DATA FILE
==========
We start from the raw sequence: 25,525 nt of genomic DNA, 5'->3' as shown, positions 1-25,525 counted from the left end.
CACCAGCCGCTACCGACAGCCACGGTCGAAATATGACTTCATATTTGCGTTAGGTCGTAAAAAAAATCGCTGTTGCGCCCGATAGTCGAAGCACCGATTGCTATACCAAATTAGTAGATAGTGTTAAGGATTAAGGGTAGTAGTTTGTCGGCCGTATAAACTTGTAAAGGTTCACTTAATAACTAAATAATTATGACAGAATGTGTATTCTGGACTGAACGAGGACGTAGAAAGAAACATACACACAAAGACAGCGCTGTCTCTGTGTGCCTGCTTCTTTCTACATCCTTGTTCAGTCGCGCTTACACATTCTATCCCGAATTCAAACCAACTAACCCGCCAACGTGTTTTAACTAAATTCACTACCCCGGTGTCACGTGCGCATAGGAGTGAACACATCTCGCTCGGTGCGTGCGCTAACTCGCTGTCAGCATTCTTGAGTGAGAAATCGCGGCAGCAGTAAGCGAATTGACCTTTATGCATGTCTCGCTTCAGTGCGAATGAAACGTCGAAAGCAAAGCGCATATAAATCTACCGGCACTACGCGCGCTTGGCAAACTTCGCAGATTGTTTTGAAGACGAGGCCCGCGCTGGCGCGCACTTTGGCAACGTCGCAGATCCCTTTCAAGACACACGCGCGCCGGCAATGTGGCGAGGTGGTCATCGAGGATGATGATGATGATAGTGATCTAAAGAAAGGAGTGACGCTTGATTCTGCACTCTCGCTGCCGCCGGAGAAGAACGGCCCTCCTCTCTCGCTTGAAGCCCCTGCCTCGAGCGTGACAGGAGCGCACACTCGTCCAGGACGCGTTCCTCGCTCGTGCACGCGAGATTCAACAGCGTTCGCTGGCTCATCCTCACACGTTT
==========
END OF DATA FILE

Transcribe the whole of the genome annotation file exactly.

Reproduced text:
We start from the raw sequence: 25,525 nt of genomic DNA, 5'->3' as shown, positions 1-25,525 counted from the left end.
CACCAGCCGCTACCGACAGCCACGGTCGAAATATGACTTCATATTTGCGTTAGGTCGTAAAAAAAATCGCTGTTGCGCCCGATAGTCGAAGCACCGATTGCTATACCAAATTAGTAGATAGTGTTAAGGATTAAGGGTAGTAGTTTGTCGGCCGTATAAACTTGTAAAGGTTCACTTAATAACTAAATAATTATGACAGAATGTGTATTCTGGACTGAACGAGGACGTAGAAAGAAACATACACACAAAGACAGCGCTGTCTCTGTGTGCCTGCTTCTTTCTACATCCTTGTTCAGTCGCGCTTACACATTCTATCCCGAATTCAAACCAACTAACCCGCCAACGTGTTTTAACTAAATTCACTACCCCGGTGTCACGTGCGCATAGGAGTGAACACATCTCGCTCGGTGCGTGCGCTAACTCGCTGTCAGCATTCTTGAGTGAGAAATCGCGGCAGCAGTAAGCGAATTGACCTTTATGCATGTCTCGCTTCAGTGCGAATGAAACGTCGAAAGCAAAGCGCATATAAATCTACCGGCACTACGCGCGCTTGGCAAACTTCGCAGATTGTTTTGAAGACGAGGCCCGCGCTGGCGCGCACTTTGGCAACGTCGCAGATCCCTTTCAAGACACACGCGCGCCGGCAATGTGGCGAGGTGGTCATCGAGGATGATGATGATGATAGTGATCTAAAGAAAGGAGTGACGCTTGATTCTGCACTCTCGCTGCCGCCGGAGAAGAACGGCCCTCCTCTCTCGCTTGAAGCCCCTGCCTCGAGCGTGACAGGAGCGCACACTCGTCCAGGACGCGTTCCTCGCTCGTGCACGCGAGATTCAACAGCGTTCGCTGGCTCATCCTCACACGTTT